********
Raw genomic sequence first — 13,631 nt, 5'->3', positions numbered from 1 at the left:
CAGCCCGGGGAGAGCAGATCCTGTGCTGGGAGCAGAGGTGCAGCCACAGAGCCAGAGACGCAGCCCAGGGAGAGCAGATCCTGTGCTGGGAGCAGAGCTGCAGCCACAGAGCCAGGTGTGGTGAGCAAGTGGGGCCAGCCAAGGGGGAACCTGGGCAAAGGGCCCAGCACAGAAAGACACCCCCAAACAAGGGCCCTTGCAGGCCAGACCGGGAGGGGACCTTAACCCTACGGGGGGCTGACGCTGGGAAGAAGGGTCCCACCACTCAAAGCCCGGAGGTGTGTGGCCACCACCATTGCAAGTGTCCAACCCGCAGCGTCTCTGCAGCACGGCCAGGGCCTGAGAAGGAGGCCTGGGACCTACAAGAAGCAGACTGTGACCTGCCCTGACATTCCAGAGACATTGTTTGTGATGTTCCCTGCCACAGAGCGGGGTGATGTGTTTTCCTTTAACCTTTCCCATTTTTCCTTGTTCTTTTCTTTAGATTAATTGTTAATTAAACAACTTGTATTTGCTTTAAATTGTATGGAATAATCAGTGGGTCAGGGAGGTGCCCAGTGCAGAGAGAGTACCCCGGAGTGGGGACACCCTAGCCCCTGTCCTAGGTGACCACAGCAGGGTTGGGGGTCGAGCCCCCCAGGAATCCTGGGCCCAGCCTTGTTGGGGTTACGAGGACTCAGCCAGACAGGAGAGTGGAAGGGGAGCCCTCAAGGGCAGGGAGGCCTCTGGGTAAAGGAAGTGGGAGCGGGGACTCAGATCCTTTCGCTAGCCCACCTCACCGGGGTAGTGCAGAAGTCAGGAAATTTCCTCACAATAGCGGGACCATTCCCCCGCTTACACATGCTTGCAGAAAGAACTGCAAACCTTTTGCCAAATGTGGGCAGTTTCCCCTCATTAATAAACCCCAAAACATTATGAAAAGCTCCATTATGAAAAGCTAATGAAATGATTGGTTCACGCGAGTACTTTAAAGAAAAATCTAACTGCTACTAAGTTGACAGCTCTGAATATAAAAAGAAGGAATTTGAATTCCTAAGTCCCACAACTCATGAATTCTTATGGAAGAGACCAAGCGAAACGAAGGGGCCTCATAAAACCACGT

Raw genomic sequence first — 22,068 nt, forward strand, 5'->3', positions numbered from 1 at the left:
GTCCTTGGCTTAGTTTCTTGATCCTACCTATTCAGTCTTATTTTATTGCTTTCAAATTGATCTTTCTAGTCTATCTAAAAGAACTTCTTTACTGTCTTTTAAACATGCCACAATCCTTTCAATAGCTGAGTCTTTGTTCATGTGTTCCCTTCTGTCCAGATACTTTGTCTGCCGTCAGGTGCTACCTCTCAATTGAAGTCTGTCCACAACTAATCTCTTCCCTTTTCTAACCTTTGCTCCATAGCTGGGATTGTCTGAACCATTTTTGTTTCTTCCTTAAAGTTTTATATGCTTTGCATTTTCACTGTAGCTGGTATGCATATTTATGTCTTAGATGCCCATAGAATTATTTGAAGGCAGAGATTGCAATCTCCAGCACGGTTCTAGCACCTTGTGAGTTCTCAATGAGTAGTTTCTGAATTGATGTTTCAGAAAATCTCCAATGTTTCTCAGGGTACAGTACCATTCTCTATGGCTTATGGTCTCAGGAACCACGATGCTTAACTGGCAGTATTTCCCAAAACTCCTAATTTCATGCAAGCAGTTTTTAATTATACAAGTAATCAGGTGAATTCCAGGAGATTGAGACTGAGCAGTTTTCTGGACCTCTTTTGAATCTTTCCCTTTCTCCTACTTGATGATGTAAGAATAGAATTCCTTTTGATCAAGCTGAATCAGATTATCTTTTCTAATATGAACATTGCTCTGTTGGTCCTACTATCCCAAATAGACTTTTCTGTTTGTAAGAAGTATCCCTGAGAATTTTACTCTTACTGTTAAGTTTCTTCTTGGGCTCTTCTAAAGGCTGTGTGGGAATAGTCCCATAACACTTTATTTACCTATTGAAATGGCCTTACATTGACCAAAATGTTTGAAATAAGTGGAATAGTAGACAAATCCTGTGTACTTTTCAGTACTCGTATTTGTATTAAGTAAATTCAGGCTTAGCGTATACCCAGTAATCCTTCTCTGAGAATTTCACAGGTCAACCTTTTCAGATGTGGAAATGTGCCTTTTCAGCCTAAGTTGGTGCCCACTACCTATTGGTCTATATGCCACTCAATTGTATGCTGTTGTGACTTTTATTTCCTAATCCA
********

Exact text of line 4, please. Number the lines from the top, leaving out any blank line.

GTCCTTGGCTTAGTTTCTTGATCCTACCTATTCAGTCTTATTTTATTGCTTTCAAATTGATCTTTCTAGTCTATCTAAAAGAACTTCTTTACTGTCTTTTAAACATGCCACAATCCTTTCAATAGCTGAGTCTTTGTTCATGTGTTCCCTTCTGTCCAGATACTTTGTCTGCCGTCAGGTGCTACCTCTCAATTGAAGTCTGTCCACAACTAATCTCTTCCCTTTTCTAACCTTTGCTCCATAGCTGGGATTGTCTGAACCATTTTTGTTTCTTCCTTAAAGTTTTATATGCTTTGCATTTTCACTGTAGCTGGTATGCATATTTATGTCTTAGATGCCCATAGAATTATTTGAAGGCAGAGATTGCAATCTCCAGCACGGTTCTAGCACCTTGTGAGTTCTCAATGAGTAGTTTCTGAATTGATGTTTCAGAAAATCTCCAATGTTTCTCAGGGTACAGTACCATTCTCTATGGCTTATGGTCTCAGGAACCACGATGCTTAACTGGCAGTATTTCCCAAAACTCCTAATTTCATGCAAGCAGTTTTTAATTATACAAGTAATCAGGTGAATTCCAGGAGATTGAGACTGAGCAGTTTTCTGGACCTCTTTTGAATCTTTCCCTTTCTCCTACTTGATGATGTAAGAATAGAATTCCTTTTGATCAAGCTGAATCAGATTATCTTTTCTAATATGAACATTGCTCTGTTGGTCCTACTATCCCAAATAGACTTTTCTGTTTGTAAGAAGTATCCCTGAGAATTTTACTCTTACTGTTAAGTTTCTTCTTGGGCTCTTCTAAAGGCTGTGTGGGAATAGTCCCATAACACTTTATTTACCTATTGAAATGGCCTTACATTGACCAAAATGTTTGAAATAAGTGGAATAGTAGACAAATCCTGTGTACTTTTCAGTACTCGTATTTGTATTAAGTAAATTCAGGCTTAGCGTATACCCAGTAATCCTTCTCTGAGAATTTCACAGGTCAACCTTTTCAGATGTGGAAATGTGCCTTTTCAGCCTAAGTTGGTGCCCACTACCTATTGGTCTATATGCCACTCAATTGTATGCTGTTGTGACTTTTATTTCCTAATCCA